911 addresses take effect in Berkeley County

June 22, 2000|By ANDREW SCHOTZ

MARTINSBURG, W.Va. - New 911 addresses for two more parts of Berkeley County went into effect this week, and three other areas are expected to follow in the coming weeks, Berkeley County 911 Director Mary Kackley said Thursday.

Patrons of the Kearneysville postal district started using their addresses on Wednesday, while Shepherdstown postal residents began on Thursday, Kackley said.

Gerrardstown will be next, then Inwood and Bunker Hill together, she said.

In March, Falling Waters was the first area in the county to begin using new 911 addresses. Hedgesville was the second.

Residents have up to one year after their area goes on-line before the new addresses are mandatory.

The county has been revamping the address system to increase efficiency and clear up confusion, particularly where several streets had the same name. House numbers have been realigned to indicate the actual distance of a house along a street or from an intersection.


The county is also getting 911 computer equipment and new street signs.

On Thursday, the County Commission approved a lease-purchase agreement to buy software from Visions Software, Inc. of Castle Hayne, N.C., and hardware from Document Solutions of Hagerstown, formerly known as American Advanced Computers, according to Kackley.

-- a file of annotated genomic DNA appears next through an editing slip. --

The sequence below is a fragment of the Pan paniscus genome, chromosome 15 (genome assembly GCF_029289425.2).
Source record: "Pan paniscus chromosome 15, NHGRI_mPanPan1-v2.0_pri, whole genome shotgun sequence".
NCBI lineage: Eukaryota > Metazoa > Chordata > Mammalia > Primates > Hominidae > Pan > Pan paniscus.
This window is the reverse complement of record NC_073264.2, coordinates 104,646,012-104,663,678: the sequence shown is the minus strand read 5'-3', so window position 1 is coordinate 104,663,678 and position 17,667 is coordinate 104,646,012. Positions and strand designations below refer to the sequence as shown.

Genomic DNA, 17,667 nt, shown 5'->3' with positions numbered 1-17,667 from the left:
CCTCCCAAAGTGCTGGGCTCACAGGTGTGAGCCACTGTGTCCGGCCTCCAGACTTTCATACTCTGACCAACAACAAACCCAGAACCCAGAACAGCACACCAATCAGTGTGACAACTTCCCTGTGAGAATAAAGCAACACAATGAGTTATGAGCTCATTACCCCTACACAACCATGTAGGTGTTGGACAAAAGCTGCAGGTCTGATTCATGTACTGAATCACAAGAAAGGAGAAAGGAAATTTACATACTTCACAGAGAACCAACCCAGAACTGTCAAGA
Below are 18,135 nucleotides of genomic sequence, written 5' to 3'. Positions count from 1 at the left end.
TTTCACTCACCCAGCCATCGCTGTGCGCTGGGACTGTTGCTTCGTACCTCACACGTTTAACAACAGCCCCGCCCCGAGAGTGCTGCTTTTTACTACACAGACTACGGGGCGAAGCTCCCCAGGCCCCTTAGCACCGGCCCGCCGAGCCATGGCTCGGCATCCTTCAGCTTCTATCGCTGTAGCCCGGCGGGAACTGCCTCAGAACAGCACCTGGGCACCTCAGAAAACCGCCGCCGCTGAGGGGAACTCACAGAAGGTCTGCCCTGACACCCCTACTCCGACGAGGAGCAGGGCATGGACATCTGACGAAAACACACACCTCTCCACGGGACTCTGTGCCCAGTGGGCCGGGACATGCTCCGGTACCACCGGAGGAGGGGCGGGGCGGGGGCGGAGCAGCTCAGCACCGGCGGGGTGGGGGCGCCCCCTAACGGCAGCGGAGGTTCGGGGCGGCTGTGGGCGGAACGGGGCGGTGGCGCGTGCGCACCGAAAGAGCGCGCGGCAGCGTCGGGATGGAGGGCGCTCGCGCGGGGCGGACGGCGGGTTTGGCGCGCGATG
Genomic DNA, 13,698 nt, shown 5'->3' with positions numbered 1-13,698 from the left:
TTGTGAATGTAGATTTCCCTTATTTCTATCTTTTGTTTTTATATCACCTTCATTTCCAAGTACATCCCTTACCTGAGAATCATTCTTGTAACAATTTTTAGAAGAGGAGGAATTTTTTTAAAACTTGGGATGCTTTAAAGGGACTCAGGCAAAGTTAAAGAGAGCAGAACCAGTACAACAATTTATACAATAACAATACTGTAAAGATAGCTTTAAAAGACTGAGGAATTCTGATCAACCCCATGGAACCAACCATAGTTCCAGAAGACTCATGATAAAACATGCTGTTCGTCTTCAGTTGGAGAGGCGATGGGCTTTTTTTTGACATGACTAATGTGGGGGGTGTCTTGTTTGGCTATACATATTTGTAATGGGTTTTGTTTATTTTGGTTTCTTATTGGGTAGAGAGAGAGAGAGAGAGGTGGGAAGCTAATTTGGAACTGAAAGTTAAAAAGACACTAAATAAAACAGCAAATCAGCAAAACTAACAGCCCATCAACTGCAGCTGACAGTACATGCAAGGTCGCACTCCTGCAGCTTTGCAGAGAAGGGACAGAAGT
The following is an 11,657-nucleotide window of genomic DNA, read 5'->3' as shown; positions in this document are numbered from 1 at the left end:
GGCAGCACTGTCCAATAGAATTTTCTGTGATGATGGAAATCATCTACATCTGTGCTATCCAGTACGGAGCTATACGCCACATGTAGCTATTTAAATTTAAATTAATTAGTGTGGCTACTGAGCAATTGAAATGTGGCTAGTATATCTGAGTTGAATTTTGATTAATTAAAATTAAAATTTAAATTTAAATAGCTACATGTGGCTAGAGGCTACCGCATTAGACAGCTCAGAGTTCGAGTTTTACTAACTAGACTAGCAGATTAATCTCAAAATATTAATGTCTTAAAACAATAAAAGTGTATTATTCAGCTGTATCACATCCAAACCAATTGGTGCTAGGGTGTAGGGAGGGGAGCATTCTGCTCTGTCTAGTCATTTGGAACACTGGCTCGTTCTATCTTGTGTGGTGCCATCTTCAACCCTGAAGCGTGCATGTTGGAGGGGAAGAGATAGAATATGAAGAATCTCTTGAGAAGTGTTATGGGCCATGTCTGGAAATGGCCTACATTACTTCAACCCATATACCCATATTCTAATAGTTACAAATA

The county's central dispatch department will buy $230,000 worth of software and hardware, including seven work stations for dispatchers and supervisors, Kackley said.

Under the lease-purchase agreement with Patriot Public Finance of Allentown, Pa., the county will put $70,000 down and pay the balance in 36 monthly payments of about $4,925, she said.

The Berkeley County Sheriff's Department is getting its own 12 work stations and will spend about $60,000, Kackley said.

Kackley said she hopes computer aided dispatch, or CAD, will be used by dispatchers by October.

With CAD, emergency calls will come in with a readout of the telephone number and address of where the caller is. Currently, the display shows the phone number and address of where the phone bill is sent, which is often different, according to Kackley.

The records management part of the 911 computer system - which would indicate, for example, past calls to a particular address or possible fire hazards there - should be in place by November, she said.

Korman Signs Inc., a Richmond, Va. company, is under contract to provide approximately 2,000 new street signs for about $240,000.

Kackley said nine-inch signs will be installed where a state road meets a private road, and six-inch signs will go at the intersection of two private roads.

In some places, new signs will be put up where there had been no signs before. In other places, the old signs will be removed and laid on the ground. Kackley said she is contacting the county's homeowners' associations to have them pick up the old signs.

Commissioner Robert Burkhart noted that the county will not be responsible for the signs after they are taken down.

Kackley said that homeowners' groups that have not been contacted about their signs can call her office at 304-263-5271.

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